Bartko v. SEC: Retroactive Application of the “Collateral Bar” under Dodd-Frank.

In Bartko v. SEC, 845 F.3d 1217 (D.C. Cir. 2017), Gregory Bartko petitioned the United States Court of Appeals for the District of Columbia Circuit for review of an order from the Commission imposing a collateral bar that prohibited association with six classes of securities market participants. The Court granted in part and denied in part Bartko’s petition, finding that the Commission had impermissibly applied the collateral bar retroactively. 

According to the allegations, Bartko was convicted of, among other things, selling unregistered securities. An Administrative Law Judge (“ALJ”) further recommended that Bartko be barred from associating with not only broker-dealer classes, but also investment advisers, municipal securities dealer, and transfer agent classes. The Commission affirmed the ALJ’s Order, and further extended the collateral bar to include municipal advisors and nationally recognized rating’s organization (“NRSRO”) classes. 

Bartko argued on appeal that, because his conduct had occurred prior to the adoption of Dodd-Frank, the imposition of a bar represented the application of an impermissible retroactive penalty. 

The Commission has the authority to impose a collateral bar in section 203(f) of the Investment Advisers Act of 1940, and section 15(b) of the Securities Exchange Act of 1934. Generally, to impose this sanction the Commission must demonstrate; (1) the penalty was in the public interest, (2) the participant was convicted of a specified offense within the last ten years or had been enjoined by the Commission from working in the industry, and (3) the participant was associated with – or was attempting to be associated with – one of the classes either at the time of the alleged misconduct or at the time of registration.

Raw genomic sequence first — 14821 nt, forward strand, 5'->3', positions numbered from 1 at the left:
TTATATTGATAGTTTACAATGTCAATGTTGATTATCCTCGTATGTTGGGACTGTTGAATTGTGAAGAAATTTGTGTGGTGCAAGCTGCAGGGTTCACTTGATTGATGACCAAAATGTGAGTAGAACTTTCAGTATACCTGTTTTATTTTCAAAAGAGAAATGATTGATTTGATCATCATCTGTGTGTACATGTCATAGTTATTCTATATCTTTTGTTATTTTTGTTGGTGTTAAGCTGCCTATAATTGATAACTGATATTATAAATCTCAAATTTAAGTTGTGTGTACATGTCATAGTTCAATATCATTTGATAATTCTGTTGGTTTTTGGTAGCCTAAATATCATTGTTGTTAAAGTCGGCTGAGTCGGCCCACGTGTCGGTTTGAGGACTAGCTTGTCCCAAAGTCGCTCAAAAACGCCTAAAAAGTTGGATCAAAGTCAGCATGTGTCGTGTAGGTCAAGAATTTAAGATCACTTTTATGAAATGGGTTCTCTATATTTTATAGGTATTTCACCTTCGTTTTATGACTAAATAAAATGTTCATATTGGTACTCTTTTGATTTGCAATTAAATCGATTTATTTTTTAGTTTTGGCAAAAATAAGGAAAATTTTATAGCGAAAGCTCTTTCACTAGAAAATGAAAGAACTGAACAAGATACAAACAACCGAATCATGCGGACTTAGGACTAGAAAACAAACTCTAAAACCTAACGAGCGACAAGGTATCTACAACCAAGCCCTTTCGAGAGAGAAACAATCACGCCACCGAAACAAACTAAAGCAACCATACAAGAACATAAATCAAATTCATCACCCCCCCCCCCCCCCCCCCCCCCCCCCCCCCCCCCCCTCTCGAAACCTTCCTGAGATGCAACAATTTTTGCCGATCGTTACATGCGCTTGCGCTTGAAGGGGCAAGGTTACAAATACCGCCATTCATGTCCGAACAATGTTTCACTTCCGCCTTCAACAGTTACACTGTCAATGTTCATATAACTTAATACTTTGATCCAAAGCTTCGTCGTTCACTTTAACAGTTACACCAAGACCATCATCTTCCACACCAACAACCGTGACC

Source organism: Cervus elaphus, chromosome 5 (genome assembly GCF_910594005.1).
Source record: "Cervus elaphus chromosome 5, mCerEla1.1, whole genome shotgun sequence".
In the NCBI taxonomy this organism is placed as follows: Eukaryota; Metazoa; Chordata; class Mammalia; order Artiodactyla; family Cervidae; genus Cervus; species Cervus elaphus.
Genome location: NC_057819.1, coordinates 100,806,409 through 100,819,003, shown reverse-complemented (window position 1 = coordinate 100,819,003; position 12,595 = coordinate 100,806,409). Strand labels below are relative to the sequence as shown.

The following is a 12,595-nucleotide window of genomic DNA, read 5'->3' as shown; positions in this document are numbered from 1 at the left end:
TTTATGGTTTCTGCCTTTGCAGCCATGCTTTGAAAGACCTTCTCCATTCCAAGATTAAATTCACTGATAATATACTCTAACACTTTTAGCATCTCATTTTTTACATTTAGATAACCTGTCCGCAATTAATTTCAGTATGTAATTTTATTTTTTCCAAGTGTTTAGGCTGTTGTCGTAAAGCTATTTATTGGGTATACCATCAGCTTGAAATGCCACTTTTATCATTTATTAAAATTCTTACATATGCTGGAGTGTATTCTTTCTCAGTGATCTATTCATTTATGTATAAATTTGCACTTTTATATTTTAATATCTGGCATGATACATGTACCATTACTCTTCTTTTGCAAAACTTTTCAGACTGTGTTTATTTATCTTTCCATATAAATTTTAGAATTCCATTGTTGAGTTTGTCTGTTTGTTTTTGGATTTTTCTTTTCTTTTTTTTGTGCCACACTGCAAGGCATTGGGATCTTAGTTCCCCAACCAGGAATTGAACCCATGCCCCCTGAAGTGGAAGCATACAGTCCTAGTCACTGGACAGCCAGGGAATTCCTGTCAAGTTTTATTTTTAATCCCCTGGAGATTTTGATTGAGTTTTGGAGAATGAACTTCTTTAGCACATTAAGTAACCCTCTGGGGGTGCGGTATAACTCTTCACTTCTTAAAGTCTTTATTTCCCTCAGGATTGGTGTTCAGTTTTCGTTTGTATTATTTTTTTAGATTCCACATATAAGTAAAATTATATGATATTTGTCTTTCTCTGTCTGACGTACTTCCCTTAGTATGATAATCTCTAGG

In Teicher v. SEC, 177 F.3d 1016, 1019-20 (D.C. Cir. 1999), the court found that the Commission could only bar associations where the defendant had a nexus. Dodd-Frank, however, altered the holding by empowering the Commission to grant collateral bars to all six classes, even absent a nexus. See Dodd-Frank Wall Street Reform and Consumer Protection Act, Pub. L. No. 11-203, 124 Stat. 1376 (2010). 

The Due Process Clause generally imposes a presumption against the retroactive application of legislation to events completed prior to enactment. This presumption is only overcome by clear Congressional intent to the contrary. Here, the Court found that Congress did not expressly authorize the retroactive application of the extended collateral bar created by Dodd-Frank. Moreover, the court found that the changes constituted “new legal consequences” that could not be characterized as procedural. As a result, the Commission lacked the ability to apply the bars retroactively and could not, therefore, bar Bartko from association with the investment adviser, municipal securities dealer and transfer agent classes. 

Accordingly, Bartko succeeded in his petition that challenged the investment advisor, municipal securities, and transfer agent bar classes. The remainder of Bartko’s petition was denied.

The primary material for this case can be found on the DU Corporate Governance Website

Connor Hannagan